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previous page Previous Page: Publication 587 - Business Use of Your Home (Including Use by Day-Care Providers) - Daycare Facility
next page Next Page: Publication 587 - Business Use of Your Home (Including Use by Day-Care Providers) - Business Furniture and Equipment
 Use previous pagenext page to find additional occurrences of topic items.Index for this Publication
taxmap/pubs/p587-005.htm#en_us_publink100013798

Sale or Exchange of 
Your Home(p14)


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Sale or Exchange of Home

If you sell or exchange your home, you may be able to exclude up to $250,000 ($500,000 for certain married persons filing a joint return) of the gain on the sale or exchange if you meet the ownership and use tests.
taxmap/pubs/p587-005.htm#en_us_publink100013799

Ownership and use tests.(p14)


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To qualify for the exclusion, you must meet the ownership and use tests. This means that during the 5-year period ending on the date of the sale:
taxmap/pubs/p587-005.htm#en_us_publink1000121509

Gain on Sale(p14)


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previous topic occurrence Gain on Sale next topic occurrence

If you use property partly as a home and partly for business, the treatment of any gain on the sale varies depending on whether the part of the property used for business is part of your home or separate from it.
taxmap/pubs/p587-005.htm#en_us_publink1000121510

Part of Home Used for Business(p14)


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Part of Home Used for Business

If the part of your property used for business is within your home, such as a room used as a home office for a business or rooms used to provide daycare, you do not need to allocate gain on the sale of the property between the business part of the property and the part used as a home. In addition, you do not need to report the sale of the business part on Form 4797. This is true whether or not you were entitled to claim any depreciation. However, you cannot exclude the part of any gain equal to any depreciation allowed or allowable after May 6, 1997. See Depreciation, later.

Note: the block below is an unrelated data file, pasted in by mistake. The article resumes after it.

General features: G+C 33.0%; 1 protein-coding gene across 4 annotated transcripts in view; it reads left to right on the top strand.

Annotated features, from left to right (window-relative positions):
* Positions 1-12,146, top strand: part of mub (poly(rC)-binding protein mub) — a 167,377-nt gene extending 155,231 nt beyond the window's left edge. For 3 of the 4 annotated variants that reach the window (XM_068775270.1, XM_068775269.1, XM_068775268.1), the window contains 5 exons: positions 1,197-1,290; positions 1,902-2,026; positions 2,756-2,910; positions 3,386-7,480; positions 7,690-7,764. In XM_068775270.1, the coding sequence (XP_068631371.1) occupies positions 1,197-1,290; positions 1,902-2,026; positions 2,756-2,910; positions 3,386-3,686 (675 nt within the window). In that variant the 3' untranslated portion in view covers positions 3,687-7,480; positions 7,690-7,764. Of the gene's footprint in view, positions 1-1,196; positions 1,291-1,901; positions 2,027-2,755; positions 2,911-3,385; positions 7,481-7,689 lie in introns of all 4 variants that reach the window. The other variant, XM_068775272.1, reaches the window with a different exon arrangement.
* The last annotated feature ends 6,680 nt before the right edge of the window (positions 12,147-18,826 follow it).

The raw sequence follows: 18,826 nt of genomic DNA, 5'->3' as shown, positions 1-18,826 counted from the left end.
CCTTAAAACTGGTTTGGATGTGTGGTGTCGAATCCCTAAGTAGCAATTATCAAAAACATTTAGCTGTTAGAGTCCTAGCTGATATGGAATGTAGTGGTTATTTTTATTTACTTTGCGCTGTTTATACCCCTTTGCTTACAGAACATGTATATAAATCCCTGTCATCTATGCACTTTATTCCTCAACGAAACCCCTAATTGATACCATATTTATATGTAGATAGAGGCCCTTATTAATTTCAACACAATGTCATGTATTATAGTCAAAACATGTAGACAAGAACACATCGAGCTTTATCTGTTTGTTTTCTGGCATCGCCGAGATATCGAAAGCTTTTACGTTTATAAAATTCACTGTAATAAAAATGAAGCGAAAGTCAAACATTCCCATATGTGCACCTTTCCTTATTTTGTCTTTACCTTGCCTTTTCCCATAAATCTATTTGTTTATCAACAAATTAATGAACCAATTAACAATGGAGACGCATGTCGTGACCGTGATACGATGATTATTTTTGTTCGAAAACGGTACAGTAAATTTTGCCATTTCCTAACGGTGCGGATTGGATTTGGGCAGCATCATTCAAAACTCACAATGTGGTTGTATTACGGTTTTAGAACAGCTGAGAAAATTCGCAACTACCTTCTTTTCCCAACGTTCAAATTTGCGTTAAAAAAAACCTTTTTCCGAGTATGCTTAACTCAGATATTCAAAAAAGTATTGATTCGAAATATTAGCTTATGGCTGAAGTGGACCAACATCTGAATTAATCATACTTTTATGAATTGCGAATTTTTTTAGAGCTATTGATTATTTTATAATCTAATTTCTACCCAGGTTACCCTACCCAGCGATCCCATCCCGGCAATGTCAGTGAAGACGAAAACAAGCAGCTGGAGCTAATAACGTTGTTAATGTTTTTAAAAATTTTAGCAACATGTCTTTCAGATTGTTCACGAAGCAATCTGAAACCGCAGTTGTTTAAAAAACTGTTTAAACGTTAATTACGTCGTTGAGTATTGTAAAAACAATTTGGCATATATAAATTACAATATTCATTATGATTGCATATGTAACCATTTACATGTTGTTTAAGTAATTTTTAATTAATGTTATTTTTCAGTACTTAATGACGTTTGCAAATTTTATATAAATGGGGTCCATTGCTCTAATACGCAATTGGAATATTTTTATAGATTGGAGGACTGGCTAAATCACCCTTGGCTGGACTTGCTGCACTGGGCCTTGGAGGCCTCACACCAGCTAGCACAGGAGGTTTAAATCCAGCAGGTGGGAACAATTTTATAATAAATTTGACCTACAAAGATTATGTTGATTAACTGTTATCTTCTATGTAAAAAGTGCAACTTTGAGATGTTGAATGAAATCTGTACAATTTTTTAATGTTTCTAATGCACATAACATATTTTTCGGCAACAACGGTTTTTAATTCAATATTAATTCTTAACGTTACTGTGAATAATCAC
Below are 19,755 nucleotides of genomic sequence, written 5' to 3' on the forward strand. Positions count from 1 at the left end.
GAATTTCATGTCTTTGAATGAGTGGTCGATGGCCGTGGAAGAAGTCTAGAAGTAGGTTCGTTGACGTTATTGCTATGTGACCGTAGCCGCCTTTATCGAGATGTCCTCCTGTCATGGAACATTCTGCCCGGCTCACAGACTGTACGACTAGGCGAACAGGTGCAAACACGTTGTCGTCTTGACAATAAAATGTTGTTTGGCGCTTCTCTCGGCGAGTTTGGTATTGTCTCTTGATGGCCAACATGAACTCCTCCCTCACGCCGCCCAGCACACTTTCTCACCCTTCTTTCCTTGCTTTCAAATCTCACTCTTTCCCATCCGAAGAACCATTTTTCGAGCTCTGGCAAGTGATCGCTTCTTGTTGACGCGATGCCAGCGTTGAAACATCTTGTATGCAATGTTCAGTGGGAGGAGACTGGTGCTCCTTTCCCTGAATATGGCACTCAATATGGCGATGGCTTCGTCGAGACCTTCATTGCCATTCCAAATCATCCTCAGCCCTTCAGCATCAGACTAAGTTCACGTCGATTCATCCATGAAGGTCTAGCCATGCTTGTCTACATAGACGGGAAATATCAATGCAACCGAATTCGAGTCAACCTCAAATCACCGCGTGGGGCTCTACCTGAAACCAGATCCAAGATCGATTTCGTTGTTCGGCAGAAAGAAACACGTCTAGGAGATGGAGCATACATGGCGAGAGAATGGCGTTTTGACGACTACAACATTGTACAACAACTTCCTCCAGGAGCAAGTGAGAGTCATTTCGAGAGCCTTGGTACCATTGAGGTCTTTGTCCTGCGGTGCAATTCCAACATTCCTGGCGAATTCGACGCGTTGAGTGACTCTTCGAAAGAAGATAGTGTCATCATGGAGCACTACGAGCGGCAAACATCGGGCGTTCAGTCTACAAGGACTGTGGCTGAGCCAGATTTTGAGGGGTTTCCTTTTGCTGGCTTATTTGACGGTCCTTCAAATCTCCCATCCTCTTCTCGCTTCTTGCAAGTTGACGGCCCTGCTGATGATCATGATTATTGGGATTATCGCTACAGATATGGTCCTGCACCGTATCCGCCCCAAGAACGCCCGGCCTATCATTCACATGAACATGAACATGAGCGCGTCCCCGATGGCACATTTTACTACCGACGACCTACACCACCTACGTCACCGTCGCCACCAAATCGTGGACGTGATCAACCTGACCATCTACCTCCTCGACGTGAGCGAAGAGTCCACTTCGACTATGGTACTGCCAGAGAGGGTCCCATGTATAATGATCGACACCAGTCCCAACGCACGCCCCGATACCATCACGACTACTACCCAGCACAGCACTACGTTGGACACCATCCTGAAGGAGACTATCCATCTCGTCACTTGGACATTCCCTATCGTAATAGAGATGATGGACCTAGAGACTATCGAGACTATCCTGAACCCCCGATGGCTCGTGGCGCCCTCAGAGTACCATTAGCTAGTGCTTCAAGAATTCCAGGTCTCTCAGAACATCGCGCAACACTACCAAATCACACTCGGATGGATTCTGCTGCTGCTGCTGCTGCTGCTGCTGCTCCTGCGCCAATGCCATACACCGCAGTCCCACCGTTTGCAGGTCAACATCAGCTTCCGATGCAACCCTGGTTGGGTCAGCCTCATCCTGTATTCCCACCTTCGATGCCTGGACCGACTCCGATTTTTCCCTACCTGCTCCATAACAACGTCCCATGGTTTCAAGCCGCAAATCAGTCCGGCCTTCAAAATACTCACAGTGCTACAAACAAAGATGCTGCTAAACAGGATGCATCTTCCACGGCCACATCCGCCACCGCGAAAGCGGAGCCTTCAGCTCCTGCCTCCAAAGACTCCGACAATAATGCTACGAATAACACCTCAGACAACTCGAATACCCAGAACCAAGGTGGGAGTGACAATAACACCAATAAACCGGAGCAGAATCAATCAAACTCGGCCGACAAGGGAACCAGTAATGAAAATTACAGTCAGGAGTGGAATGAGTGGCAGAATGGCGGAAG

taxmap/pubs/p587-005.htm#en_us_publink1000121511

Separate Part of Property Used for Business(p14)


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Separate Part of Property Used for Business

You may have used part of your property as a home and a separate part of it, such as an outbuilding, for business.
taxmap/pubs/p587-005.htm#en_us_publink1000121565

Use test not met for business part.(p15)


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You cannot exclude gain on the separate part of your property used for business unless you owned and lived in that part of your property for at least 2 years during the 5-year period ending on the date of the sale. If you do not meet the use test for the business part of the property, an allocation of the gain on the sale is required. For this purpose, you must allocate the basis of the property and the amount realized upon its sale between the business part and the part used as a home. You must report the sale of the business part on Form 4797.
taxmap/pubs/p587-005.htm#en_us_publink1000121566

Use test met for business part (business use in year of sale).(p15)


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If you used a separate part of your property for business in the year of sale, you should treat the sale of the property as the sale of two properties, even if you met the use test for the business part. You must report the sale of the business part on Form 4797.
To determine the amount to report on Form 4797, you must divide your selling price, selling expenses, and basis between the part of the property used for business and the separate part used as your home. In the same way, if you qualify to exclude any of the gain on the business part of your property, also divide your maximum exclusion between that part of the property and the separate part used as your home.
taxmap/pubs/p587-005.htm#en_us_publink1000121583

Excluding gain on the business part of your property.(p15)